A strong referral base is only built over a period of time and is based on cultivating great relationships with referral sources. Developing those relationships is a two-way street, especially when it comes to building a referral network of other, noncompeting attorneys.

Achieving this goal is impossible if you are only asking your legal peers for referrals when you see them.  It requires regular contact and you showing as much concern for their business as you are asking them to show for yours.

Here are my 8 simple steps attorneys can use to create a referral network of other attorneys: 

Step 1:  Identify your best possible referral sources. These will be other attorneys you either don’t compete with or those who may also practice your type of law but could potentially refer their overflow to you. Keep in mind that you want to choose those that have the best connection with your ideal client.

Step 2:  Create a database of 100-200 contacts in your local area. This should include every attorney who has ever referred someone to you as well as your identified best possible referral sources (research potential sources on Avvo.com and your local or state bar association websites).

Step 3:  Write up a letter of introduction to serve as a template. Here’s an example of a letter you would send to a noncompeting attorney:


My name is __________of the law firm _____________ in (city, state).

I’m writing to see if you would be interested in getting together with me to learn about each other’s services and respective target markets. It is my hope that such a meeting can lead to the creation of a referral relationship that would benefit both of our firms.

We have been in business since ______, and we focus our practice on (your area of practice). We are constantly looking to expand our network of professional advisors in the local area, from whom we can identify potential referrals for our clients.

For more information about our firm, we invite you to visit our website at: ________________

In the next week, you’ll receive a call from my assistant to see if you are interested in getting together in person.

I look forward to meeting you soon, face-to-face.


Step 4:  Have your assistant mail out 10-20 letters per week. Do not send a bunch of letters at once — pace yourself.

Step 5:  For each letter you send out, plan on having your assistant make 3-4 calls to try and reach the person you sent the letter to. The purpose of your call is two-fold: to see if they are interested in getting together and to set an appointment if they are.  This is not a direct solicitation or a sales pitch – it is simply a follow-up call to see if they are interested in meeting with you face-to-face.

 Prepare a simple phone script for your assistant that includes this information:

  • How long you’ve been in business
  • Your ideal client
  • Your office location(s)
  • Your primary practice area
  • Your website URL
  • How you found the potential referral source (they’ll ask)

Be sure your assistant asks a few questions of your potential referral source:

  • Who is your ideal client? What kind of client do you enjoy working with the most?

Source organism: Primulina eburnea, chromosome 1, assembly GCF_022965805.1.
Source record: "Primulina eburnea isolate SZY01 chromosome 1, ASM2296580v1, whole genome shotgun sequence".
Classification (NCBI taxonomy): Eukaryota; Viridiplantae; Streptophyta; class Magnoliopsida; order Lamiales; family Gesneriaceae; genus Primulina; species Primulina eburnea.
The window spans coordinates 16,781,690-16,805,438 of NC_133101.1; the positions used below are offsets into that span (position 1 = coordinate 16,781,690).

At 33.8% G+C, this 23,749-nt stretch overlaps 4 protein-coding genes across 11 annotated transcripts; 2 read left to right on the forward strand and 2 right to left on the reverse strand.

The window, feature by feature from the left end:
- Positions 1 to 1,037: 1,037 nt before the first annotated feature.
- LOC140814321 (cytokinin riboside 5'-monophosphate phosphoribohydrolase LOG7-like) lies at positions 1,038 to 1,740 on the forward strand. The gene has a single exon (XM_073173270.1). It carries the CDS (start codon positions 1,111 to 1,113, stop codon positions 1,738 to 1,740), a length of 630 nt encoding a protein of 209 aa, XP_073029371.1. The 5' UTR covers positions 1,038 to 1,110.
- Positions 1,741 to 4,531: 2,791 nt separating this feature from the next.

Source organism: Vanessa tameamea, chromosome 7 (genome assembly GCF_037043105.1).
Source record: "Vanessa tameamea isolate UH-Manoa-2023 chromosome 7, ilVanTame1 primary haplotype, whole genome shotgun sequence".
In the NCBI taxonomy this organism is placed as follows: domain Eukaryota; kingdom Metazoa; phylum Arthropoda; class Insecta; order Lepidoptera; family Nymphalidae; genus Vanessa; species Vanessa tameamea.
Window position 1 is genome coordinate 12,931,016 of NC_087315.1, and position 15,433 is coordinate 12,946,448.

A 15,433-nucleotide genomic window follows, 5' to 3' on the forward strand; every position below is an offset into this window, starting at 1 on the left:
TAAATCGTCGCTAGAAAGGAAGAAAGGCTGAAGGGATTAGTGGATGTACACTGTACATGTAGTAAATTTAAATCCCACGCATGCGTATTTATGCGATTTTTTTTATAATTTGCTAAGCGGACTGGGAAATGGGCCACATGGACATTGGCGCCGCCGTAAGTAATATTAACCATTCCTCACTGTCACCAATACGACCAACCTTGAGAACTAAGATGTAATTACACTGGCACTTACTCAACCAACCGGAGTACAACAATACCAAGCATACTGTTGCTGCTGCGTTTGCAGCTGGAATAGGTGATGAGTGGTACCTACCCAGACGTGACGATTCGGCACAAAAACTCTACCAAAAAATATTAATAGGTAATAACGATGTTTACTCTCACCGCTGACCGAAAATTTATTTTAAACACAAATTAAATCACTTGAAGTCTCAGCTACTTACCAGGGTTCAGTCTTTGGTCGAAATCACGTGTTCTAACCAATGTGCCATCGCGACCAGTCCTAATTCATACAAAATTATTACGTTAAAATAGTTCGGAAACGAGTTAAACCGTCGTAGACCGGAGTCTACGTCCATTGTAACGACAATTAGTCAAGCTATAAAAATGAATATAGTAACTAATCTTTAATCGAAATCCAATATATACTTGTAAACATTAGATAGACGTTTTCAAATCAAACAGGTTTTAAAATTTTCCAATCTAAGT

• Do you currently have a (your practice area) attorney you refer cases/clients to?
  • Are you open to discussing developing a referral relationship with our law firm if there’s a good connection?
  • Do you seek to make referrals to other non-competing professionals?
  • How many clients do you serve in a typical year?
  • Where is your office located?

If they are interested, have your assistant schedule a lunch meeting.  Another option is to set up a brief meeting at first just to see if there’s a good connection. Offer to meet them at their office for 30 minutes (lower risk and very convenient for them). The first meeting or two needs to be face-to-face in order to establish rapport and build the relationship.

If they are not interested, tell them, “No problem. I’m sorry to have bothered you. We will immediately remove you from our list of referral sources.”

Here’s the truth…they will WELCOME the call! We have made thousands of follow-up calls for our clients and scheduled hundreds of face-to-face meetings for them and only a handful has said ‘No.’ Remember—this is NOT a sales pitch—it’s just lunch!

Your assistant will need to call each contact 3-4 times just to get through. Don’t get discouraged!

Step 6:  The goal is to set 3 to 6 face-to-face meetings per month. At the face-to-face meeting, you want to spend 80% of the time getting to know them and their practice to determine if it’s a good fit.

Ask LOTS of questions:

  • How did you first get started in _____?
  • What do you like best/least about your work?
  • What’s the biggest challenge you are facing?
  • How do you find most of your clients?
  • What does your typical client look like?

And the most important referral question of all: How would I know if someone would be a great referral for you?

Step 7:  Invite them to a second meeting if the first meeting goes well. If your initial meeting goes well, immediately invite them to a second one where you can go into more detail about your practice area and how the two of you could start cross-referring some business.

Remember—you cannot promise them referrals, you cannot guarantee referrals nor can you pay them a referral fee! Most of them don’t want a referral fee and their professional code of ethics doesn’t allow it either.

Exception: Some state bar associations allow for the payment of a referral fee to another attorney under specific circumstances. Please verify with your state bar prior to giving any referral fees.